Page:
Reward offered for information surrounding raptor parts, including bald eagle, found in Woodbury

Tommy Wiita
Updated: November 16, 2020 05:15 PM
Created: November 16, 2020 11:02 AM

On Monday, the U.S. Fish and Wildlife Service announced a reward is being offered to anyone who can help charge a suspect or suspects for dumping feet of eight raptors, including bald eagles, in a residential area near Woodbury last week. 

According to the agency, on Thursday, the feet from eight raptors were discovered along the west side of Cherry Lane, approximately 500 feet south of Lake Road in Woodbury. A preliminary investigation by the Minnesota Department of Natural Resources and the U.S. Fish and Wildlife Service showed that the raptor feet were dumped in tall grass just off the sidewalk. Each of the 16 feet had the talon (claw) removed from each toe. 

A forensic examination is underway to obtain additional evidence. 

Bald eagles and other raptors are fully protected by federal law. The maximum penalty for the unlawful take or possession of a bald eagle or bald eagle parts under the Bald and Golden Eagle Protection Act is one-year imprisonment and/or a $100,000 fine. A second offense would make the crime classifiable as a felony.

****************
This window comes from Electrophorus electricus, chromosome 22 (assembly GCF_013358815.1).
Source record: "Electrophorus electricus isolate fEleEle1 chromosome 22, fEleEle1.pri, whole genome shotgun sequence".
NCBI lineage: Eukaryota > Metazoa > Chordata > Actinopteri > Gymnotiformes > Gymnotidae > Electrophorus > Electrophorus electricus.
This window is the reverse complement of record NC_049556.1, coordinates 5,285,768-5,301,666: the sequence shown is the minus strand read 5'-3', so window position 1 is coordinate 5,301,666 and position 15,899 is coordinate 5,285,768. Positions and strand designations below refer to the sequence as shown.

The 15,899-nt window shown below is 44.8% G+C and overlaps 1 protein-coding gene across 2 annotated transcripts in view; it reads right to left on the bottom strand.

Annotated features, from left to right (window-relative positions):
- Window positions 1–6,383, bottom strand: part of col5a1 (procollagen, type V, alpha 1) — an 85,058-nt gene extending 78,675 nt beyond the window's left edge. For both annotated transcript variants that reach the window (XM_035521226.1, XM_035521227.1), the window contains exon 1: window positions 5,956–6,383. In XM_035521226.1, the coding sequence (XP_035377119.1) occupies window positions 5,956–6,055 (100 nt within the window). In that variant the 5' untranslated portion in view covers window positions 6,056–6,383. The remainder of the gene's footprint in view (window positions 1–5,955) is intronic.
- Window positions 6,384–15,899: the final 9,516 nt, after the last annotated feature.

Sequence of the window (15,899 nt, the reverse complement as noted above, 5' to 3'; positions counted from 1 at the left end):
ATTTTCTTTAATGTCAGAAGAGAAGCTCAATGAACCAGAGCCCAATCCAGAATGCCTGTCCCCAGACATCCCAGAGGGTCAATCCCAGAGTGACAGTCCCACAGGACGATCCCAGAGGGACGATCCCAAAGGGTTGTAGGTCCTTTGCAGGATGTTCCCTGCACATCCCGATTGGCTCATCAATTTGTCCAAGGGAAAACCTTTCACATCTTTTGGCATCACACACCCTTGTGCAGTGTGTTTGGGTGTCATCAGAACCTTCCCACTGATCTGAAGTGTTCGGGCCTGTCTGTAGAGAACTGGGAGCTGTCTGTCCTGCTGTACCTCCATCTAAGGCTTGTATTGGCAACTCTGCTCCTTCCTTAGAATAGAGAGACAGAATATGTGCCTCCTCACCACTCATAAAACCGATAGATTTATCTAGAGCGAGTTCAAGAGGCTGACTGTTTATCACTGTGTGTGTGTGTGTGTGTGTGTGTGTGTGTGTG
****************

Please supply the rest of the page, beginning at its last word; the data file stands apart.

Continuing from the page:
"A lucrative commercial market exists in raptor parts. We believe the talons from the raptor feet found in Woodbury may have been used to make jewelry for commercial sale," said U.S. Fish and Wildlife Service Resident Agent in Charge Patrick Lund.

The incident caught the attention of some living in the area where the bird parts were found. 

"First, for someone to capture and do that is horrendous," Ellen Proesch said. "Then to dismember, I can't even imagine." 

As part of the law enforcement reward program, the U.S. Fish and Wildlife Service is offering a $2,500 reward for information that leads to an arrest or charges in this case. Any person with information about the raptor parts found in Woodbury or other bald eagle killings should contact Special Agent Andrew Daiber at 651-778-8360, Conservation Officer Joe Kulhanek at 612-271-8044 or Minnesota's Turn in Poachers hotline at 1-800-652-9093.


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